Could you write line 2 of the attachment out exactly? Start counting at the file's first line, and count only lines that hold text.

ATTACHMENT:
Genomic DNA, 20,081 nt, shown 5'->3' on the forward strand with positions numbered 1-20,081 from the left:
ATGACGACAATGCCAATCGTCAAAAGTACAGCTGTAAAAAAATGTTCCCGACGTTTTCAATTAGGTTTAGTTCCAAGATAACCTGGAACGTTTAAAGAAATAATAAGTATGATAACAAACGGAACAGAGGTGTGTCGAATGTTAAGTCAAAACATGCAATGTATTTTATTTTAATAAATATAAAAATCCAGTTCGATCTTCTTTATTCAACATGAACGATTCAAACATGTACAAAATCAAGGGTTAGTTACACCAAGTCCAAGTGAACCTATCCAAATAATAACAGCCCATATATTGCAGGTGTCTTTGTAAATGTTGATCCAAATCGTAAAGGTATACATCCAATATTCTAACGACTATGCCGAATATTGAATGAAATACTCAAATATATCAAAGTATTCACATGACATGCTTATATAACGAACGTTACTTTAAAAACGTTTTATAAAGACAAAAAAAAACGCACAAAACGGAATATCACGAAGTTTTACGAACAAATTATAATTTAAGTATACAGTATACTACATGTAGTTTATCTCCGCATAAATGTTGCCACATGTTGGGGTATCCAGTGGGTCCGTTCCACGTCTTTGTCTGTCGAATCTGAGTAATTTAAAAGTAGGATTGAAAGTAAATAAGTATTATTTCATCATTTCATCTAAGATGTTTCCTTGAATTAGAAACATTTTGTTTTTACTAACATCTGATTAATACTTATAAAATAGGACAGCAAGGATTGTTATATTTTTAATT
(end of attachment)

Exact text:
ATGACGACAATGCCAATCGTCAAAAGTACAGCTGTAAAAAAATGTTCCCGACGTTTTCAATTAGGTTTAGTTCCAAGATAACCTGGAACGTTTAAAGAAATAATAAGTATGATAACAAACGGAACAGAGGTGTGTCGAATGTTAAGTCAAAACATGCAATGTATTTTATTTTAATAAATATAAAAATCCAGTTCGATCTTCTTTATTCAACATGAACGATTCAAACATGTACAAAATCAAGGGTTAGTTACACCAAGTCCAAGTGAACCTATCCAAATAATAACAGCCCATATATTGCAGGTGTCTTTGTAAATGTTGATCCAAATCGTAAAGGTATACATCCAATATTCTAACGACTATGCCGAATATTGAATGAAATACTCAAATATATCAAAGTATTCACATGACATGCTTATATAACGAACGTTACTTTAAAAACGTTTTATAAAGACAAAAAAAAACGCACAAAACGGAATATCACGAAGTTTTACGAACAAATTATAATTTAAGTATACAGTATACTACATGTAGTTTATCTCCGCATAAATGTTGCCACATGTTGGGGTATCCAGTGGGTCCGTTCCACGTCTTTGTCTGTCGAATCTGAGTAATTTAAAAGTAGGATTGAAAGTAAATAAGTATTATTTCATCATTTCATCTAAGATGTTTCCTTGAATTAGAAACATTTTGTTTTTACTAACATCTGATTAATACTTATAAAATAGGACAGCAAGGATTGTTATATTTTTAATT